The 39 Steps

by | Mar 12, 2024

By Jessica Taurins

An adaptation of a play, based on a movie, based on a book, sounds like a bit of a messy evening. Luckily for The 39 Steps, the intention is to be messy! Based on Alfred Hitchcock’s 1935 spy thriller, which is loosely based on John Buchan’s 1915 novel, the stage version of The 39 Steps is a madcap affair, with as many twists and turns as a train car made from chests and boxes.

The show follows a man – Richard Hannay, played by Sorab Kaikobad – bored by the drudgery of his days, who meets a woman at a play – Annabella Schmidt, played by Yvette Turner – and has his life turned around by her death in his apartment. A serious and frightening plot indeed! Or it would be, if the remaining 150ish characters were not all played by the same two ‘clowns’ – Charlie Cousins, who is also the director, and Jackson McGovern.

Cousins and McGovern are the spies peering into Hannay’s window, and (all in the spirit of the play) walk offstage a little too early, having to quickly return as Hannay returns to look out the window a second time. They are also the police, and travelling salesmen, and a paper boy, and occasionally all of the above simultaneously. They are sometimes women, sometimes men – and again, occasionally both at the same time – differentiated by wigs, or coats, or huge swinging… balloons beneath their dresses.

Cousins and McGovern throw themselves into their roles with reckless abandon, and are the stars of the show. It can be easy to forget that, while each of their characters are distinct, the actors are the same, and remain onstage for the vast majority of the performance. In a show so heavily reliant on slapstick and physical comedy, as well as excellent timing, the two clowns are standout performers.

On the more demure side – although not without their moments – are Kaikobad and Turner. Turner also plays two of the other women in the show, all in love with Hannay in some way or another, and her shifting mannerisms between them are delightful to behold. The German spy Annabella Schmidt is perhaps a little too much of a parody, with a heavy accent and a pretty average wig, but Pamela the misbeliever and Margaret the Scottish farmer’s wife are a little more relatable. Turner is a joy to watch across the performance, though without the physicality as present with the male characters.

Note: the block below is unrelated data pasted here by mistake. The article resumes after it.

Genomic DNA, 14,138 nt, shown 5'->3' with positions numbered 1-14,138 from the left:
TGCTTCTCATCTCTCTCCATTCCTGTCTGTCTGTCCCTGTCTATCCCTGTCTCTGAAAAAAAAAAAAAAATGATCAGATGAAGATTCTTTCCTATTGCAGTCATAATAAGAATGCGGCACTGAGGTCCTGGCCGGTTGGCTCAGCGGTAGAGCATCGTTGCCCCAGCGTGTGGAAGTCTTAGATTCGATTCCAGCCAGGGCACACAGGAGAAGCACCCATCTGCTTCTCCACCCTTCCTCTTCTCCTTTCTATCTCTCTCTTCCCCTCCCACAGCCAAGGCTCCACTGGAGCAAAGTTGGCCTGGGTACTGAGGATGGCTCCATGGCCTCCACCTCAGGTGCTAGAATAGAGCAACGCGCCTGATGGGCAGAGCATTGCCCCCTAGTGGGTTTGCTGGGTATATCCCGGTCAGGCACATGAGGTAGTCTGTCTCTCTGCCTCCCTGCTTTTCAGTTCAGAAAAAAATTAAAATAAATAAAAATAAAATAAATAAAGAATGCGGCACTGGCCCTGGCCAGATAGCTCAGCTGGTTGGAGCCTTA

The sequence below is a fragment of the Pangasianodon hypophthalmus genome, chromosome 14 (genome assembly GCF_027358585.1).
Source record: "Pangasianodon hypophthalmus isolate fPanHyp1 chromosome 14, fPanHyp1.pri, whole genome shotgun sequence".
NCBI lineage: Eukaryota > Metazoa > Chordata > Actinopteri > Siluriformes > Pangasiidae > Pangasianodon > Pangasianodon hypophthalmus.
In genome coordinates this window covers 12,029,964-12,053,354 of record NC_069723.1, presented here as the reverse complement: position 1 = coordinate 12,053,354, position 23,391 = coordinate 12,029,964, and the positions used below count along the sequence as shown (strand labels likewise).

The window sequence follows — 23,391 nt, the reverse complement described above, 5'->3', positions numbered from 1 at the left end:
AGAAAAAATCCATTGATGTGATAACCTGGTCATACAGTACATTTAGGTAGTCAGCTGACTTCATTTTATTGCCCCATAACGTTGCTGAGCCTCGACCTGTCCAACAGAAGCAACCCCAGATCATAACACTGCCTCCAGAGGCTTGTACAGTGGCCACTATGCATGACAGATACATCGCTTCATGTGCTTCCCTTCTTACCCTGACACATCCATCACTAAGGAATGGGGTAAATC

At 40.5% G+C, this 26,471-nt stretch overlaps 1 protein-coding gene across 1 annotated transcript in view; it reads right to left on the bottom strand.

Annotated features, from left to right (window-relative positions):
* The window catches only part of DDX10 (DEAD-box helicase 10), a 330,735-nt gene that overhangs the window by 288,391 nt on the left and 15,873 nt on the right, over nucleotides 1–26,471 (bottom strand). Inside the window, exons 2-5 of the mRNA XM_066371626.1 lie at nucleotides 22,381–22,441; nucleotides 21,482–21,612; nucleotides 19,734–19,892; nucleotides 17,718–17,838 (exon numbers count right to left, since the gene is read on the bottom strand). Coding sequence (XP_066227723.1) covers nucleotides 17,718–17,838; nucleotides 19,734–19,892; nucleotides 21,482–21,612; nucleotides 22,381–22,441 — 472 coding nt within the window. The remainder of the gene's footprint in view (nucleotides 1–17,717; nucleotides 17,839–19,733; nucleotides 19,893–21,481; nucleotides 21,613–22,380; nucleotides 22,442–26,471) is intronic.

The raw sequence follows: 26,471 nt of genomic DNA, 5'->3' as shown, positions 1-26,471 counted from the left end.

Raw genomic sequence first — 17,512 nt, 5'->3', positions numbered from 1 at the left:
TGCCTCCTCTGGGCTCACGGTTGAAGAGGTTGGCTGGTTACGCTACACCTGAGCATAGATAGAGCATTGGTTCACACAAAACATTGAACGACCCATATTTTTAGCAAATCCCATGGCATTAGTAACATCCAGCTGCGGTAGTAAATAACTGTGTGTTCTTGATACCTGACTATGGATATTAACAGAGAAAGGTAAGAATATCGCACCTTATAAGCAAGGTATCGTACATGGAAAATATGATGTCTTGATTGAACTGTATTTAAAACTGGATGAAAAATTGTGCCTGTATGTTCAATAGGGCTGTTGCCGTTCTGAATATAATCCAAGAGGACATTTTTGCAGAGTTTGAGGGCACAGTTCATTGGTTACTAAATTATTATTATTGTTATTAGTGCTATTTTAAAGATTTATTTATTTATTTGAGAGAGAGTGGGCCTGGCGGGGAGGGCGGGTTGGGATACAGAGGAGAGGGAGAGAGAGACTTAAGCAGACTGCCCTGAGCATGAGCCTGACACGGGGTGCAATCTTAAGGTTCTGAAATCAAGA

Kaikobad is the only actor playing one character throughout, and his performance has a great depth for it. As Hannay he is a comedic genius in some moments, while plaintive and heartfelt in others, all within the silliness of the play. I can see why so many women (and the occasional radio presenter) fall for him almost instantly, despite being an internationally wanted criminal. Kaikobad’s physical comedy is at its greatest during a train chase, where all the characters flap their coats and shake their hats to simulate the wind atop the train. Kaikobad in particular has a wonderful moment of bending physics to simulate falling from the side of the train, which is a real delight to watch.

Eloise Kent – set and costume designer – is to be commended. Throughout the show there are individual costumes for almost all the characters, even if those are simply different hats. Still, each character is unique in their design, ensuring a smooth transition for the actors.

The set design is quite deceptive in its simplicity, but really well designed for the size of the theatre and the usage across the stage. The backdrop of an idyllic Scottish field becomes a shadow puppet screen with the right lighting cues – designed by Niklas Pajanti – and all props onset are moveable to become whatever is required. A chest could be a seat, a train cart, or a bed, ensuring the audience can suspend their disbelief even further during the show so all seems perfectly normal. A fourth-wall-breaking comment where Turner asks Kaikobad to ‘move his bed’ out of the way so she can roll over a box to act as a dining table is particularly amusing.

Overall, while the first act is a bit slow and mildly repetitive, The 39 Steps has so many shining moments that it can be easy to forget. The best moments of each scene stick in my mind and all else falls away, lost in the amusement of characters getting stuck in a sheep fence over and over. The clowns Cousins and McGovern very much steal the show with their non-stop character changes, rounding out the more serious Kaikobad and Turner well as they bring their spy thriller noir characters to life.

Images: Cameron Grant

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